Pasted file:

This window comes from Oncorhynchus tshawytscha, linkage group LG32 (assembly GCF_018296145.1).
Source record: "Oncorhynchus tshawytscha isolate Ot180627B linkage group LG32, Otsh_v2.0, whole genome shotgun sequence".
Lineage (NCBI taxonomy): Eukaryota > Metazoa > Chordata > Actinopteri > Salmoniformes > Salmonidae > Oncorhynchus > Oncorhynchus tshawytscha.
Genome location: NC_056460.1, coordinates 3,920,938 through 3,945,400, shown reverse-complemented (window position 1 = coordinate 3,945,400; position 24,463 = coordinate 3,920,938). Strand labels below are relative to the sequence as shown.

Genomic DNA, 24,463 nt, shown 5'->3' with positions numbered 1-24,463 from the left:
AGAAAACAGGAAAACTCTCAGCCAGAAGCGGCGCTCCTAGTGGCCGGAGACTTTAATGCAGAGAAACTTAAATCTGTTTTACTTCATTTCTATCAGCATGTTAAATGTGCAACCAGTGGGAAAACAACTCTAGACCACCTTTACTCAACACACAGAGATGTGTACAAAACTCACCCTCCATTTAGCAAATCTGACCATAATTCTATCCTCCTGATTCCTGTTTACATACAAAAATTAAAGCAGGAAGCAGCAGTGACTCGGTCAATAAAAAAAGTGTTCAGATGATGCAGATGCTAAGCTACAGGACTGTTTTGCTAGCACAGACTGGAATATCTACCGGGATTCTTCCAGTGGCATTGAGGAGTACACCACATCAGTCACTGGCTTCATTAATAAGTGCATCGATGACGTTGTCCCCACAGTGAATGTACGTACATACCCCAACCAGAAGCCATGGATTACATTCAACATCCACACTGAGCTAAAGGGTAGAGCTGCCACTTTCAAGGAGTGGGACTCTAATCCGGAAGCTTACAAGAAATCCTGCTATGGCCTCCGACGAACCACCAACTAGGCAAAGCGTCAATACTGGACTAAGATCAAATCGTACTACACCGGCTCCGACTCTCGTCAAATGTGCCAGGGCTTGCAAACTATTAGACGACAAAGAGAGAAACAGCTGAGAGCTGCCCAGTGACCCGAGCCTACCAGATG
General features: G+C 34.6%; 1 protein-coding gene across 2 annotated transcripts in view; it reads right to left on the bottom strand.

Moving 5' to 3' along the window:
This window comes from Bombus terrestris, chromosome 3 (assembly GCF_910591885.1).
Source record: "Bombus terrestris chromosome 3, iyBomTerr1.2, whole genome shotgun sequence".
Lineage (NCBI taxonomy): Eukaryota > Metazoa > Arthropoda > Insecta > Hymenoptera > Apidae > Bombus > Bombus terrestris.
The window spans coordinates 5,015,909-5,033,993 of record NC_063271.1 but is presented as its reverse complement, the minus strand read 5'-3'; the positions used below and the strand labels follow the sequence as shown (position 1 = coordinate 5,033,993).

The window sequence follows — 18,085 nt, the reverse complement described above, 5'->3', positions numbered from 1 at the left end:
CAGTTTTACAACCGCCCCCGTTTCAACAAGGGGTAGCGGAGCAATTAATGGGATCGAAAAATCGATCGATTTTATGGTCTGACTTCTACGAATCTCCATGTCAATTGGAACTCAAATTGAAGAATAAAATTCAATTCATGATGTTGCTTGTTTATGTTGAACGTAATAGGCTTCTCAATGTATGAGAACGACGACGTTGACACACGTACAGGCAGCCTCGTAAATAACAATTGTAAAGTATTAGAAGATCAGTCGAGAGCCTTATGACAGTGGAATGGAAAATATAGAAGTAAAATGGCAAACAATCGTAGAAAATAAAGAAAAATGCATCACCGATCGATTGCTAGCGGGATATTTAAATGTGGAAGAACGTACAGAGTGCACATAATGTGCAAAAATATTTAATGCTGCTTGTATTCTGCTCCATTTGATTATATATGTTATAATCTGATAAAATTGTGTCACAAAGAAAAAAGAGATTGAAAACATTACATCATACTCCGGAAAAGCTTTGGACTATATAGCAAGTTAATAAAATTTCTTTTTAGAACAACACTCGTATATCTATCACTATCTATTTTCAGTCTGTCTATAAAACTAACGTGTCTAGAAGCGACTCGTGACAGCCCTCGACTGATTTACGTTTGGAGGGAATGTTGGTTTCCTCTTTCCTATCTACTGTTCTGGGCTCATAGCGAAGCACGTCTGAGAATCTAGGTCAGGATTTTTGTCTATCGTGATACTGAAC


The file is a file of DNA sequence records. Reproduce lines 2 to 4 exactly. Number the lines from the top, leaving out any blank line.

Source record: "Oncorhynchus tshawytscha isolate Ot180627B linkage group LG32, Otsh_v2.0, whole genome shotgun sequence".
Lineage (NCBI taxonomy): Eukaryota > Metazoa > Chordata > Actinopteri > Salmoniformes > Salmonidae > Oncorhynchus > Oncorhynchus tshawytscha.
Genome location: NC_056460.1, coordinates 3,920,938 through 3,945,400, shown reverse-complemented (window position 1 = coordinate 3,945,400; position 24,463 = coordinate 3,920,938). Strand labels below are relative to the sequence as shown.